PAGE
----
A review of 12 Years a Slave
Twelve Years a Slave, the first non-Tarantino major motion picture in years to offer a slave’s-eye view of the antebellum South, would probably have been guaranteed admiring reviews and a Best Picture nomination even if it had turned out to be ponderous, turgid, and pedantic. Fortunately, it’s artful enough, moving enough, and sometimes ravaging enough to mostly justify the critical reception. Some of the reviews are promising too much: This is not a work of unmatched cinematic greatness, and its unflinching portrait of the mechanics of slavery sometimes gives the human side of things short shrift. But given the historical burden 12 Years carries, it’s still a film that acquits itself impressively and deserves to be admired.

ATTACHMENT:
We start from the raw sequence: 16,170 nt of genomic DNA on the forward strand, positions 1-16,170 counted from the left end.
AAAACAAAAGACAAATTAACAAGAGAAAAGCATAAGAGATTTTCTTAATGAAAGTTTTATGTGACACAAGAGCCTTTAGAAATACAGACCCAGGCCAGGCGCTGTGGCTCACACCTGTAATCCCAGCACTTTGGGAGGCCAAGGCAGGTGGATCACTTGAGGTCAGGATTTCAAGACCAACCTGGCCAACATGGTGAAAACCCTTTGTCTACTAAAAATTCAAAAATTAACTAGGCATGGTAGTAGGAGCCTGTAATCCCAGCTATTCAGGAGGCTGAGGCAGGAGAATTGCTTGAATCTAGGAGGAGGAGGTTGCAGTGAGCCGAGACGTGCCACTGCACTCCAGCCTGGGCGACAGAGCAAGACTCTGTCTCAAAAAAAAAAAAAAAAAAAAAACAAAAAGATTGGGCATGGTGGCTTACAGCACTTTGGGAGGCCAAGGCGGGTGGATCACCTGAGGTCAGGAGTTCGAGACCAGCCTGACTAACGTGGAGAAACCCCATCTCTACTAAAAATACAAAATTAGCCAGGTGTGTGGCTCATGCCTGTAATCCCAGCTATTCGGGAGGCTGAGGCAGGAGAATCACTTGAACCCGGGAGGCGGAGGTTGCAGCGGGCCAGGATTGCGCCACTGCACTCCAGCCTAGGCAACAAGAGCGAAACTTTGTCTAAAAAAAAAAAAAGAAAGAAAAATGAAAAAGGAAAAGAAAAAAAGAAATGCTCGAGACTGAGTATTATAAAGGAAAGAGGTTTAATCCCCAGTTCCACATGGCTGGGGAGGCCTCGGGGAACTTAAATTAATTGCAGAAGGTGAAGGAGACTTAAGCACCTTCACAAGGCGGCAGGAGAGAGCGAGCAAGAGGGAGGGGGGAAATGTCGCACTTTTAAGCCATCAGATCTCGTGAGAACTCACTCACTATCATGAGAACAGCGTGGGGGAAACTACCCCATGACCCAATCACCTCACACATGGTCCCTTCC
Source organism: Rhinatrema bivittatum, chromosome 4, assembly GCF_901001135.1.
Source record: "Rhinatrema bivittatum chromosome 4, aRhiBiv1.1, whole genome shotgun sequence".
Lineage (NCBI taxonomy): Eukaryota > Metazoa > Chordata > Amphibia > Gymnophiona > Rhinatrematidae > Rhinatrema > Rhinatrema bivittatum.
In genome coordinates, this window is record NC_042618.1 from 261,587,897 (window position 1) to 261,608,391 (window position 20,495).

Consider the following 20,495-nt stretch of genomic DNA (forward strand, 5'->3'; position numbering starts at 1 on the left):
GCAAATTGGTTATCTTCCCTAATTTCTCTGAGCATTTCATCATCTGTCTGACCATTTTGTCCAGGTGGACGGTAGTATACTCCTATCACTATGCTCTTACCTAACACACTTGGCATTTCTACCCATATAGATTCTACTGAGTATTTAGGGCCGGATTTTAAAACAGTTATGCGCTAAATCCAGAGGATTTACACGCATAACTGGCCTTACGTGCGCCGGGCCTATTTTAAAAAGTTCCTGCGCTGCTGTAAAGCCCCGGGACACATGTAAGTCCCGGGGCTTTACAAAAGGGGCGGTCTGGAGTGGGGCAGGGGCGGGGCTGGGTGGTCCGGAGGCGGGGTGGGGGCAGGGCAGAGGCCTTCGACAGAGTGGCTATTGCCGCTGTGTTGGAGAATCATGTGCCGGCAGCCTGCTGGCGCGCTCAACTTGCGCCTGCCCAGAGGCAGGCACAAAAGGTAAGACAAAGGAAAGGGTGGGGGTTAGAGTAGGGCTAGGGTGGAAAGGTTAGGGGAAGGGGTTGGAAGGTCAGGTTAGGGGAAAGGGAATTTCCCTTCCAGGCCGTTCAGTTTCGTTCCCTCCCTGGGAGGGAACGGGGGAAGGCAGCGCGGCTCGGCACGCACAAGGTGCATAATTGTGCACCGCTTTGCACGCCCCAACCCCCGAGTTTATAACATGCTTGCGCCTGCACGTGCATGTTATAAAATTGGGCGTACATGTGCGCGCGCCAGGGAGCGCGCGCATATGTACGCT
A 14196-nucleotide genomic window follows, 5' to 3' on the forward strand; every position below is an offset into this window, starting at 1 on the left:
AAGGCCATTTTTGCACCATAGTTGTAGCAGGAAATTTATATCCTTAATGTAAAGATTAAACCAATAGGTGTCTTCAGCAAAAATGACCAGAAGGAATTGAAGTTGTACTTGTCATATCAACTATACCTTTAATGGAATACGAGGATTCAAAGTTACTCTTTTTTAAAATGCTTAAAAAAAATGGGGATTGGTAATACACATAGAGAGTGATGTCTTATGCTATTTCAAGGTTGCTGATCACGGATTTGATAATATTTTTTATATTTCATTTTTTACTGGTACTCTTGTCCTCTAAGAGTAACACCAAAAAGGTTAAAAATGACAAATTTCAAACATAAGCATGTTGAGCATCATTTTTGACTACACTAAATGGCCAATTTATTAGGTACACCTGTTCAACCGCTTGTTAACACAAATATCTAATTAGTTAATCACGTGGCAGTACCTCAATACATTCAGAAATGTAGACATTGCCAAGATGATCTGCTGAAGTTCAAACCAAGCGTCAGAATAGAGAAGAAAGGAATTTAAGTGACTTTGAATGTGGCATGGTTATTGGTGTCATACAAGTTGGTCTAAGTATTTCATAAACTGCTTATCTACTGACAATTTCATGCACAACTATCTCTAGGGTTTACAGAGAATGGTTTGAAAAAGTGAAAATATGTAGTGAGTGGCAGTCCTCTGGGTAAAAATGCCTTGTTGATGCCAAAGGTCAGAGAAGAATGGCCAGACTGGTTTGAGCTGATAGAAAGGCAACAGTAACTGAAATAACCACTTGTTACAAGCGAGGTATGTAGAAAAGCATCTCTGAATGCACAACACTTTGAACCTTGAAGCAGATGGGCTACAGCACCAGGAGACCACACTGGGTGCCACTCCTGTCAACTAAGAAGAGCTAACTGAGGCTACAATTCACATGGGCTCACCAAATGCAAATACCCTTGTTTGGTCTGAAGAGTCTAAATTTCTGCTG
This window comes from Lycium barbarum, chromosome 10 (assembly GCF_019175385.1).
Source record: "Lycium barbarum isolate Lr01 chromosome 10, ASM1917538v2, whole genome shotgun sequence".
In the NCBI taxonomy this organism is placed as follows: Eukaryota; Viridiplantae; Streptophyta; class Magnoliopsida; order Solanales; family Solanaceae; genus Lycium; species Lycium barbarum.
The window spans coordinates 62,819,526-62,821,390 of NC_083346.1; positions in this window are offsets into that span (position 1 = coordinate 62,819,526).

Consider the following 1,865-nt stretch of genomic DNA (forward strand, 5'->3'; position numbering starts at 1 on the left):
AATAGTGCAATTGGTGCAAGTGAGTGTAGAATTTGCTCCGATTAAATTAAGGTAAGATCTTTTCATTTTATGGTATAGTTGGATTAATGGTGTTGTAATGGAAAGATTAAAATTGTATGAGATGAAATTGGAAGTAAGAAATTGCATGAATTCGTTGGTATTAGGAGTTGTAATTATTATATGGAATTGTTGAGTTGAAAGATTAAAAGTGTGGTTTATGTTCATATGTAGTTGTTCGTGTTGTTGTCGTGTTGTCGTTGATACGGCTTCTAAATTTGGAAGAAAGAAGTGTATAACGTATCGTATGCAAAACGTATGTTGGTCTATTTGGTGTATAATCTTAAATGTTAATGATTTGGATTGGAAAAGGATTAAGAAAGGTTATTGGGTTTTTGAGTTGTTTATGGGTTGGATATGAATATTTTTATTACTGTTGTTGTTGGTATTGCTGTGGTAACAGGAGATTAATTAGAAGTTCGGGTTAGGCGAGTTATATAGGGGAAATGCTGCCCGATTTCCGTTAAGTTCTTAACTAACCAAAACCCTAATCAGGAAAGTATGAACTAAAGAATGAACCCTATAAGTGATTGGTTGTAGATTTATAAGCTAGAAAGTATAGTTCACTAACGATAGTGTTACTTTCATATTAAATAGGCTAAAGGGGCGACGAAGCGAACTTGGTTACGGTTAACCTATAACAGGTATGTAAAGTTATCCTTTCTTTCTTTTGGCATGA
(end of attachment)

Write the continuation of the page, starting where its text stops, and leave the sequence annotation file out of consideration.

The story is a true (or mostly true) one, based on a narrative written by Solomon Northup, a free black man and accomplished violinist from Saratoga who was kidnapped while on a visit to Washington, D.C., drugged, and shipped southward into bondage. With no one to trust, no one with any incentive to believe his story, and no legal or practical means of communicating with the North, the movie’s Northup passes from the comforts of middle-class respectability into the concentric circles of peculiar-institution hell: first the vicious efficiency of a slave trader (Paul Giamatti), then the hapless rule of a half-decent, would-be-Christian plantation owner (Benedict Cumberbatch), and then finally the infernal grip of the story’s Simon Legree figure, the ruthless alcoholic Edwin Epps.